Take the 11-plus. In 1927.

The government has announced plans to reintroduce grammar schools in England. Access would be via an 11-plus exam. Here are some papers from the year 1927. If you think you’re smart (or if you know a smart 11-year-old) have a stab and see how you would have got on.

11-plus Arithmetic A paper (1927)
11-plus Arithmetic B paper (1927)
11-plus English paper (1927)

Bringing back the 11-plus is a controversial idea. While passing the exam provided access to a top-flight education for the brightest children from poor working-class homes, many others claim that failing the test set back the course of their schooling and subsequent lifelong prospects.

Even if you think the old grammar school system was a good thing in its time (an era when there were fewer graduate occupations and a high demand for skilled artisans and tradespeople) the question remains as to whether it would be geared to the modern employment market.

I advance no opinion on the issues above, but hope that these 11-plus papers from the year 1927 will be of interest.

To give a little background: these papers were given to me by my father, Dr Brian Bunday. They were originally sat by his long-time friend and colleague, Harry Mulholland. The pair met in the 1960s, when they worked in the mathematics department at Liverpool John Moore’s University. Together they authored the well-regarded text book “Pure Mathematics for Advanced Level”.

Harry Mulholland apparently once described himself to my father as: ‘The thirteenth son of a Liverpool-Irish docker, who had to pull himself up by his own bootstraps”. His success in the 11-plus was evidently just the first part of this process. His story was not unique. The local authority school in Liverpool that he attended achieved 3 scholarships and 7 free places in that year.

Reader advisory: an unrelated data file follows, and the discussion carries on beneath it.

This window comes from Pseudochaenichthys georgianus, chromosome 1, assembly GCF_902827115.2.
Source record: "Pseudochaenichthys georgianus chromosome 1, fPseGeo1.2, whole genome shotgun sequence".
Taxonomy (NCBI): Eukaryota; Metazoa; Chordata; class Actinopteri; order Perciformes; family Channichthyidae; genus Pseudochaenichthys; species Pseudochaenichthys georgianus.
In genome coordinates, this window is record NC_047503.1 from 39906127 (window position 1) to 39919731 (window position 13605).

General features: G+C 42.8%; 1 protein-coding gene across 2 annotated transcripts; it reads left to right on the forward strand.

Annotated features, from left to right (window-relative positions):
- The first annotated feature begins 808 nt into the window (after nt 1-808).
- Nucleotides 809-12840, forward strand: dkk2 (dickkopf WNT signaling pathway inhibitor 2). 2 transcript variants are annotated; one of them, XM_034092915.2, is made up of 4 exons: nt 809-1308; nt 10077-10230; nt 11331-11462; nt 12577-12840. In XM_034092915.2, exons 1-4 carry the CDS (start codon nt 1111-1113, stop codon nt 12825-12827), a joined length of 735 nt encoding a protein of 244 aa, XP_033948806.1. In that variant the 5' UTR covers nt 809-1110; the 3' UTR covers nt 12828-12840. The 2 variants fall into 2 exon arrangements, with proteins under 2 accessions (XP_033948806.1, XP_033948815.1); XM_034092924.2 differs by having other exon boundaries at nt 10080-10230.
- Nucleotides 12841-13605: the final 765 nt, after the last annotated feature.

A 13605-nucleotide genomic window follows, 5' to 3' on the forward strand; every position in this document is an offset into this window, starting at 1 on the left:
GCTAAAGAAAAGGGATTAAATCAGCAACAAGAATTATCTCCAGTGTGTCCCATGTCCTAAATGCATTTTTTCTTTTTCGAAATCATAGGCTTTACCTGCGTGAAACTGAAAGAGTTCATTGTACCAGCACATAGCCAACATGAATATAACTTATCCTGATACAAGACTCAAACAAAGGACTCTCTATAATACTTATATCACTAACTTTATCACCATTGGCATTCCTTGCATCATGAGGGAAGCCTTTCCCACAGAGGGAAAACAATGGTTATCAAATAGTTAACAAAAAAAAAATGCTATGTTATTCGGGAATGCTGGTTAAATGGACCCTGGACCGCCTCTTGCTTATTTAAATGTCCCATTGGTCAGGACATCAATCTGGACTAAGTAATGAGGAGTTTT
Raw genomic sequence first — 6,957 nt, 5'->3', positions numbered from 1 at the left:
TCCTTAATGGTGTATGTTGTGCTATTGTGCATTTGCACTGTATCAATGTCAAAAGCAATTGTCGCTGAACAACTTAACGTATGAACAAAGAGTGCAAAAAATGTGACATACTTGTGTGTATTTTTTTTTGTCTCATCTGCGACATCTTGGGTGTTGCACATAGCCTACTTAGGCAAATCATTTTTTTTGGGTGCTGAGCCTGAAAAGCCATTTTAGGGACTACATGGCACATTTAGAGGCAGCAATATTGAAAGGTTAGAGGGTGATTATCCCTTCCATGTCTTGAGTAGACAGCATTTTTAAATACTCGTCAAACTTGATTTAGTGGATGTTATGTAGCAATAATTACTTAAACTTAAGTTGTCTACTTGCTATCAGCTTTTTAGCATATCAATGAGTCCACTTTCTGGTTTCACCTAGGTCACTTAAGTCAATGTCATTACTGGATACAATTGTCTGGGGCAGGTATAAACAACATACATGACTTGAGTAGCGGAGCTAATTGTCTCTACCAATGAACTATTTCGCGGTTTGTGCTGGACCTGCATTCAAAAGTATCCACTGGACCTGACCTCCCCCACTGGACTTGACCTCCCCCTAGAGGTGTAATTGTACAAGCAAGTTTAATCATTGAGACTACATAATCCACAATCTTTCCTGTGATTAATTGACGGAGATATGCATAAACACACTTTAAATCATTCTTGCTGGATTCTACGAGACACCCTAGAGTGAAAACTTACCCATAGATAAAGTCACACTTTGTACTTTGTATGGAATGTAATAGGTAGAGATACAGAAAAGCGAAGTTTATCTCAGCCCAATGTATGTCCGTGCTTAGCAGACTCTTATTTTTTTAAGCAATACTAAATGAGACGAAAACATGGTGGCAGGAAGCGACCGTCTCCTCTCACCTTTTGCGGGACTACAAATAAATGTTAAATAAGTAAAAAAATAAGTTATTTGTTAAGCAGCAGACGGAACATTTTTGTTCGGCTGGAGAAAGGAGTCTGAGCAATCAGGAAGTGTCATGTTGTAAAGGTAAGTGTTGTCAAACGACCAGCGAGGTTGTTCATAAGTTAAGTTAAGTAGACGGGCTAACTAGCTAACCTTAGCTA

My father was somewhat younger than Harry, and didn’t sit a comparable test himself until 1947. But he came from a similarly humble background and success in the 11-plus exam undoubtedly altered the course of his life, propelling him to grammar school, university and a distinguished academic career, becoming the head of the mathematics department at Bradford University.

Dad’s retired now, but at 80 years old he still devotes considerable energy to playing table tennis — which was reported in the news this week as contributing to sustained mental agility. Perhaps this was a factor in his successful appearance on the TV game show “The Chase” in 2015, when he must have been one of their oldest contestants ever.

As a footnote, isn’t it lovely to see that having completed the English exam with time to spare, the brightest students in 1927 weren’t above entertaining themselves with the very satisfying business of shading in all the typographic apertures in the title on page one?

Andy Bunday